7 coal-powered plants to close in Ohio and Pa.
By Chelsea Miller
The closure of seven coal-powered plants in Ohio and Pennsylvania will prevent more than 179 premature deaths, 300 heart attacks and 2,800 asthma attacks, says the Clean Air Task Force.
The plants are owned by GenOn Energy Inc., a nationwide energy generator, which announced Wednesday that it plans to close plants across the two states.
The company said forecasted returns on investments were insufficient to comply with current environmental regulations, and the shutdowns would represent a loss of 3,140 megawatts in generating capacity.
Megawatt is the standard term of measurement for bulk electricity.
Ohio plants affected include those in Niles and Avon Lake, and plants retiring in Pennsylvania are in New Castle, Portland, Shawville, Titus and Elrama. The closures will occur between 2012 and 2015.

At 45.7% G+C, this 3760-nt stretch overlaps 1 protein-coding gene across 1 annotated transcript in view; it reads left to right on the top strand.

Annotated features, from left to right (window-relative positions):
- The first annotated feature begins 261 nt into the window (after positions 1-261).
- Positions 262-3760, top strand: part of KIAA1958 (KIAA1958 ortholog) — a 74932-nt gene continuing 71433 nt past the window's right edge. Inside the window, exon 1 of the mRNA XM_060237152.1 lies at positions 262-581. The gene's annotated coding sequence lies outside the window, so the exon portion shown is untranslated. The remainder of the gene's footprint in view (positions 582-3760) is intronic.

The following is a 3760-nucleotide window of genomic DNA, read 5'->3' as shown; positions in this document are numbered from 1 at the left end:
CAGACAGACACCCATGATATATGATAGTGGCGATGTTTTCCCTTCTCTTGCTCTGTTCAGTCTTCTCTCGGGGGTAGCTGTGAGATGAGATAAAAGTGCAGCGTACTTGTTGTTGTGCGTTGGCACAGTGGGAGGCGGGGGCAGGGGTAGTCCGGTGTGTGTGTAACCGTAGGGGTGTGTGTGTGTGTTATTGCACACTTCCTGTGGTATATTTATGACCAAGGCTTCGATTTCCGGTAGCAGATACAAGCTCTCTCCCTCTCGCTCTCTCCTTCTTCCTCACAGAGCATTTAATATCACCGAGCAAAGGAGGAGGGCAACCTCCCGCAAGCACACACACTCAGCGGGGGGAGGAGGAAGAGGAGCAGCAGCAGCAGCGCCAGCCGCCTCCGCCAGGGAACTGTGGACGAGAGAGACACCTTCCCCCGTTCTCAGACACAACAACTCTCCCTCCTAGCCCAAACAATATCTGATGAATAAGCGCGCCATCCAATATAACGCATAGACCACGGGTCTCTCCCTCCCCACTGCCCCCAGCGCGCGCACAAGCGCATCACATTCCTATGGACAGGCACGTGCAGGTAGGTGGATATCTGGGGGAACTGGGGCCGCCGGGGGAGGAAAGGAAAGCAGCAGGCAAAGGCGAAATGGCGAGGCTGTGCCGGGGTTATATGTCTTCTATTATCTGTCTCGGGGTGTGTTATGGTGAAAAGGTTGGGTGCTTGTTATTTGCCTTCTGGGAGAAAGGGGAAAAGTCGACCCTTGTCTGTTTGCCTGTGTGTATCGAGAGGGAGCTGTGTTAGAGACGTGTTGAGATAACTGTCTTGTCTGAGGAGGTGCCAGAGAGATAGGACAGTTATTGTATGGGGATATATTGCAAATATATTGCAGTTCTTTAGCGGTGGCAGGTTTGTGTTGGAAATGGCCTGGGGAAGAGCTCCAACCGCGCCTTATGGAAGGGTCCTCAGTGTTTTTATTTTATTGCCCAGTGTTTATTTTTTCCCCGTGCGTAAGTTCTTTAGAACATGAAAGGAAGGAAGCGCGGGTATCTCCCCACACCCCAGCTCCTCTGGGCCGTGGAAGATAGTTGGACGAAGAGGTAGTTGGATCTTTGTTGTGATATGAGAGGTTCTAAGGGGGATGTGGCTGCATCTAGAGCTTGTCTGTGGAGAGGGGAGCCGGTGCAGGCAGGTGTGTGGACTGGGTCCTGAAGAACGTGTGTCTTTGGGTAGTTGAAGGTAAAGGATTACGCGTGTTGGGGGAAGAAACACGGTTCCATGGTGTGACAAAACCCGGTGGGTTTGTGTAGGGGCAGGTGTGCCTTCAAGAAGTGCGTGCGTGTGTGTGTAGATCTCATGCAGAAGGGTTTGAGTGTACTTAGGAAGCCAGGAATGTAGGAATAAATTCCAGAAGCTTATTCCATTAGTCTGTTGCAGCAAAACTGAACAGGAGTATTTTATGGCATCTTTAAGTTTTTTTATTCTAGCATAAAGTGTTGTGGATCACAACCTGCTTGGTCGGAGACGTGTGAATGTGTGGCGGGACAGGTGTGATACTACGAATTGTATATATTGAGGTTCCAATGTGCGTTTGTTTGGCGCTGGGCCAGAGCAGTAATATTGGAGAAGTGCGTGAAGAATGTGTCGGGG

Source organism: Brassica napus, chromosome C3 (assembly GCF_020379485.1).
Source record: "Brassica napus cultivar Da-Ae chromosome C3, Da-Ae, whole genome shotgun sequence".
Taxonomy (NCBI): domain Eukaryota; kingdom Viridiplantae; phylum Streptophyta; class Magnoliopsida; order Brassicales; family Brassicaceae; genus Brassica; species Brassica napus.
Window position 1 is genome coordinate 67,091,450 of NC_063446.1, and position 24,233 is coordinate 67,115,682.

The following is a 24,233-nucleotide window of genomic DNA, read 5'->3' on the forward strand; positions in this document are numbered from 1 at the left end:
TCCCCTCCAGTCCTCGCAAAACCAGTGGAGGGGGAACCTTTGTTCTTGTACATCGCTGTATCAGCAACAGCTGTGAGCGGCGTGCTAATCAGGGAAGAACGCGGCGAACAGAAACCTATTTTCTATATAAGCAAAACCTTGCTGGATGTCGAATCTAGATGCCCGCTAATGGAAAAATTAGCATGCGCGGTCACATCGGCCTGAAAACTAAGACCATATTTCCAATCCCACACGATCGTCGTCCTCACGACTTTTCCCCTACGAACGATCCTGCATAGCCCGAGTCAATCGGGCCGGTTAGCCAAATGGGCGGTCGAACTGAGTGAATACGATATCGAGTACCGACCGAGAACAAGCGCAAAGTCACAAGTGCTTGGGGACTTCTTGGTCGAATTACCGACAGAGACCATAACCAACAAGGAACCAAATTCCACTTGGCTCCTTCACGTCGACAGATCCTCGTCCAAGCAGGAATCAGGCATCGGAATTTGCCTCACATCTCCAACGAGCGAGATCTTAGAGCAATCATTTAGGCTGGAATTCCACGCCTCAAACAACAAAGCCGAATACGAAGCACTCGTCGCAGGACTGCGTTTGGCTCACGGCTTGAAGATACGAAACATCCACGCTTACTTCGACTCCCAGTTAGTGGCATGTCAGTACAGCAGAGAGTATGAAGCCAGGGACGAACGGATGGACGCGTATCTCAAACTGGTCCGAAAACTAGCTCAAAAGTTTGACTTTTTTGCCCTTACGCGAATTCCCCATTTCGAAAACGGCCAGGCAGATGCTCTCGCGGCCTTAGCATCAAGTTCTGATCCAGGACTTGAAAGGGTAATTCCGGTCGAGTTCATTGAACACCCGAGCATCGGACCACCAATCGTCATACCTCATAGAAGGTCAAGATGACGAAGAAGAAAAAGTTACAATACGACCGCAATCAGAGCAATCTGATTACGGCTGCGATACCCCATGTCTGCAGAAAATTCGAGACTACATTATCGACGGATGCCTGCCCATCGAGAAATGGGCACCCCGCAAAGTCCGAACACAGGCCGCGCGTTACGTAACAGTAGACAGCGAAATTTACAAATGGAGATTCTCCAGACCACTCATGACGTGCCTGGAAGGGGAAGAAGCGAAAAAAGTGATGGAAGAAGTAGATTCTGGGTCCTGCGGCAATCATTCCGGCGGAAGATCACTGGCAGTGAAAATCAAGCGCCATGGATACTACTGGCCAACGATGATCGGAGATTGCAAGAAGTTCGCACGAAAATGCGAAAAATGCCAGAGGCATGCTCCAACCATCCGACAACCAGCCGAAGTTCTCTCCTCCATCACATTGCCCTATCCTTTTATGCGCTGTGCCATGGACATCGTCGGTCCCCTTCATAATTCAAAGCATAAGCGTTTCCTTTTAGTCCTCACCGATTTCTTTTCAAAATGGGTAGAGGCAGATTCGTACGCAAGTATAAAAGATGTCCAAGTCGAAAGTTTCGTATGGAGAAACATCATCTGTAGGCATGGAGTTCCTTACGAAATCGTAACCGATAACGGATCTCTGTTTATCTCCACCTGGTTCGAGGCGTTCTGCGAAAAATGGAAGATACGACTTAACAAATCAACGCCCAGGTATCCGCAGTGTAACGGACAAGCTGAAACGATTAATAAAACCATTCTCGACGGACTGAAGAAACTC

Several area activists have been pushing for cleaner energy alternatives, including the Sierra Club, which hailed GenOn’s announcement as a victory for citizens of Ohio and Pennsylvania. The Sierra Club is a grass-roots organization that pushes for alternative, environmentally friendly energy sources.
Rashay Layman, organizing representative with the Sierra Club’s Beyond Coal campaign in Ohio, said people will be “breathing easier” because of GenOn’s decision.
“The plant closures are definitely positive for Ohio in terms of public health,” she said, adding that coal is expensive in terms of medical bills caused by pollution.
Layman stressed the company must work with the community and shareholders to assure that the closures won’t lead to unemployment of its workers.
Clovis A. Linkous, professor of chemistry at Youngstown State University, said coal plants have ways to transition to cleaner emissions, but such endeavors are costly. Linkous is on YSU’s Environmental Sustainability Committee and said that until more cost- effective solutions are created, coal plants will continue to operate in the United States.
Layman said, however, the plant retirements are a sign of the future of energy production.
“I think that the plant closures are really reflective of a national trend, not just in Ohio,” she said. “Coal’s natural life cycle as a main energy source is on its way out.”